Whatever the reason employees will often know when their time with an employer is coming to an end as the signs can be very clear beforehand.
For shop manager Gina it’s no exaggeration to say it really was for a rubbish reason.
At a disciplinary hearing she faced allegations of failing to clear rubbish from the street and alleyway outside the terraced clothes shop where she worked and of sending inappropriate emails.
Gina’s problem started with the appointment of a new area manager. She informed Gina at the first meeting they had that the shop was a mess, and that it would be an ideal place to work for a friend of hers who had moved nearby.
In the following months Gina faced repeated criticism. Complaints included poor display of items, the untidy exterior appearance and poor grammar and spelling in emails.
Gina took on board the criticism about the displays and emails. She disputed that it was her job to clean the high street and alleyway. Gina was told it is part of her job description.
Later Gina was put on a performance improvement plan (PIP) by the area manager. It was said to be part of the performance management process.
Furious Gina felt it was unfair and that it was being used as an excuse to eventually dismiss her.
The PIP contained no clear objectives. Instead the document read as a personal critique of Gina, including comments about her ‘unsuitable clothing’ and tone of voice.
Gina felt she was being treated unfairly, expressed her view to the area manager, but it only made things worse.
Aggrieved Gina eventually raised a formal grievance. The grievance was heard, investigated and rejected.
Following this Gina was notified that she was required to attend a disciplinary hearing.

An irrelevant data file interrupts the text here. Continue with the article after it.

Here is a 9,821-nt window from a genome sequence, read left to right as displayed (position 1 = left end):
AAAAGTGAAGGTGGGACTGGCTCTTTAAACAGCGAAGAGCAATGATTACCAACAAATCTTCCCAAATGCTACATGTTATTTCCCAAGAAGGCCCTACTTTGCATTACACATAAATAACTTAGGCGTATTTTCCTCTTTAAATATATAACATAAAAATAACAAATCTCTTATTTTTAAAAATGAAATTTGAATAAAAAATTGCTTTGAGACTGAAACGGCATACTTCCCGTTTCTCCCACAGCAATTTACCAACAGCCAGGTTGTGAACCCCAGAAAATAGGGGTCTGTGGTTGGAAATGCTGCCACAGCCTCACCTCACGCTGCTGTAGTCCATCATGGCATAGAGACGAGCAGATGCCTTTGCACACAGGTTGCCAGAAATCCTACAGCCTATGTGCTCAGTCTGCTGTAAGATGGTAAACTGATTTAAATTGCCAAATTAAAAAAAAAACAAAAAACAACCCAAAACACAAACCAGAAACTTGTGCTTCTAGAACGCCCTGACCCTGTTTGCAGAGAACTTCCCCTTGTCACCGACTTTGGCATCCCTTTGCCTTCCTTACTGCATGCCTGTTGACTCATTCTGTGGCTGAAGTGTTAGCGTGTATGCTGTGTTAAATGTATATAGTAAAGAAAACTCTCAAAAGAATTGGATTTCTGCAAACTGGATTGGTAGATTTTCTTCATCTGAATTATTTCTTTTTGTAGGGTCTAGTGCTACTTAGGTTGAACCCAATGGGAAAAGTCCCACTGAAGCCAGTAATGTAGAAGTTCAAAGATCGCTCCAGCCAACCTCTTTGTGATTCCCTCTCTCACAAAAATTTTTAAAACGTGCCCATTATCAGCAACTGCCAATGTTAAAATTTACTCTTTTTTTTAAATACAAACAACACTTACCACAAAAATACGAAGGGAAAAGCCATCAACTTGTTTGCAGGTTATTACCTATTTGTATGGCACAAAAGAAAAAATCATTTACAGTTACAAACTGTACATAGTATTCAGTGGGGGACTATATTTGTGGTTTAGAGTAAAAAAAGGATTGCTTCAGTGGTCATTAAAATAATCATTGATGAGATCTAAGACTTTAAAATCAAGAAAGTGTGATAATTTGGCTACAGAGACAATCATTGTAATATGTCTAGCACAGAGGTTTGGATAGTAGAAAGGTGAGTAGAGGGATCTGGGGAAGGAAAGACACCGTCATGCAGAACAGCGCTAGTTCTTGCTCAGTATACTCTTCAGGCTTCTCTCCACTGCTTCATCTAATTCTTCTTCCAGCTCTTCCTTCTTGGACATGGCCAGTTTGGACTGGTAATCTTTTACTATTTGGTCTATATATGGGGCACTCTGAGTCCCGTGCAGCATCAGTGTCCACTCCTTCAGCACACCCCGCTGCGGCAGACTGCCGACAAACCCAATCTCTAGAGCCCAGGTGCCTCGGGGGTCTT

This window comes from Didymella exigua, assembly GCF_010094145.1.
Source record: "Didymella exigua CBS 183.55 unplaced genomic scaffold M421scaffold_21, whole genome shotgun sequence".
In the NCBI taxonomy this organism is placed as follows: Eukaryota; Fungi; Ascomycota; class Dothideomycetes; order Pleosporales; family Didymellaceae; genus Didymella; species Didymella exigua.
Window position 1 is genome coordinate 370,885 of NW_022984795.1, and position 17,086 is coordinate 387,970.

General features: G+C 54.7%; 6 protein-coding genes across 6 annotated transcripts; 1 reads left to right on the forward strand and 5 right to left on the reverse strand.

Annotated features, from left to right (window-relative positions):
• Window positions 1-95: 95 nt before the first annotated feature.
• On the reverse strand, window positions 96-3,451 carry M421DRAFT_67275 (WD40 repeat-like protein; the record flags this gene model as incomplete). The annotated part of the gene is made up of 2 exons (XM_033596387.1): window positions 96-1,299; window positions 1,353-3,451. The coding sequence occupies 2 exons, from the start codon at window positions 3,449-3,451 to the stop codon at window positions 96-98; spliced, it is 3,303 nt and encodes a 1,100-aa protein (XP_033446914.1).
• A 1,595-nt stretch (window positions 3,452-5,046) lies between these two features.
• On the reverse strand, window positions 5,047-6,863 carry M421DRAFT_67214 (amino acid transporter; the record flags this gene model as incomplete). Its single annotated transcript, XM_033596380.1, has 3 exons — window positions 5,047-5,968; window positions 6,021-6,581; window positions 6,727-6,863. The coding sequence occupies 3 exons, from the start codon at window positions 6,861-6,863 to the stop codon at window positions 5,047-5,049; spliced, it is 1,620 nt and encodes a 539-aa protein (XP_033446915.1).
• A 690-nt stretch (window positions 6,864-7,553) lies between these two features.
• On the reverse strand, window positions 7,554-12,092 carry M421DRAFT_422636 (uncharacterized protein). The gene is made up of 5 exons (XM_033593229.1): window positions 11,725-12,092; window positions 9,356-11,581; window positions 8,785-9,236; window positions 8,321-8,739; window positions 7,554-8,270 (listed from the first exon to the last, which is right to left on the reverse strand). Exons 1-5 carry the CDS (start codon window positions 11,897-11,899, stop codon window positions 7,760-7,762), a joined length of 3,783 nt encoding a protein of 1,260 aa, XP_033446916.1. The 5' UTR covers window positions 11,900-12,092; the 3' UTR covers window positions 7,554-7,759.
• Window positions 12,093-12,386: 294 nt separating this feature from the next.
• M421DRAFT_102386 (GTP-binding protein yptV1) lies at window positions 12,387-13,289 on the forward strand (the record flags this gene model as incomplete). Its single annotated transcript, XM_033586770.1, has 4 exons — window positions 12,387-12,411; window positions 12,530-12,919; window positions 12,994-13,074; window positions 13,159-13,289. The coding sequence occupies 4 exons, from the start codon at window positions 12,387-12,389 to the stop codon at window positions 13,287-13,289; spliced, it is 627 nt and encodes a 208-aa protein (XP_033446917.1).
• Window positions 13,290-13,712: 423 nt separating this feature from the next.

The allegation was failing to follow an instruction and complete tasks in line with the PIP. This was in failing to keep the area outside of the shop tidy and making a grammatical mistake in an email after being warned previously.
Frustrated Gina considered resigning before she contacted the Castle Associates Employee Support Centre for help.
When Gina spoke to our representative she made it clear she wanted to leave. She had not yet secured alternative employment.
Prior to Gina’s disciplinary hearing our representative requested additional information from the employer. It included the performance management policy, job description, all documentation relating to performance reviews and the PIP, employee handbook, Gina’s job description and evidence of the inappropriate emails.
Not all of the information was provided and this was highlighted in support of Gina’s case.
The employer did not have an established performance management policy and one was not documented in the employee handbook. It was asserted that without such a policy the ‘performance management’ process was open to abuse and manipulation as witnessed in Gina’s case.
It was pointed out that there was nothing in Gina’s job description to indicate that cleaning the street outside of the shop was part of her agreed duties.
The two internal emails provided as evidence of inappropriate emails included one in which Gina did not use a capital letter at the beginning of a sentence and another where she missed a full stop and merged two sentences.
Our representative told the hearing that the allegations cannot reasonably be considered disciplinary matters or concerns that any reasonable employer would deal with using a performance management policy.
The strained working relationship with the area manager and unfair treatment of Gina was discussed at length.
Our representative initiated a discussion about a settlement agreement, the details of which were later agreed.
It meant that Gina, who had worked at the shop eight years, left with an agreement that included a five-figure tax free lump sum, payment of her notice period and for her outstanding leave.
Rather than pursue a new job Gina later opened her own nail salon, which had been a long-held dream.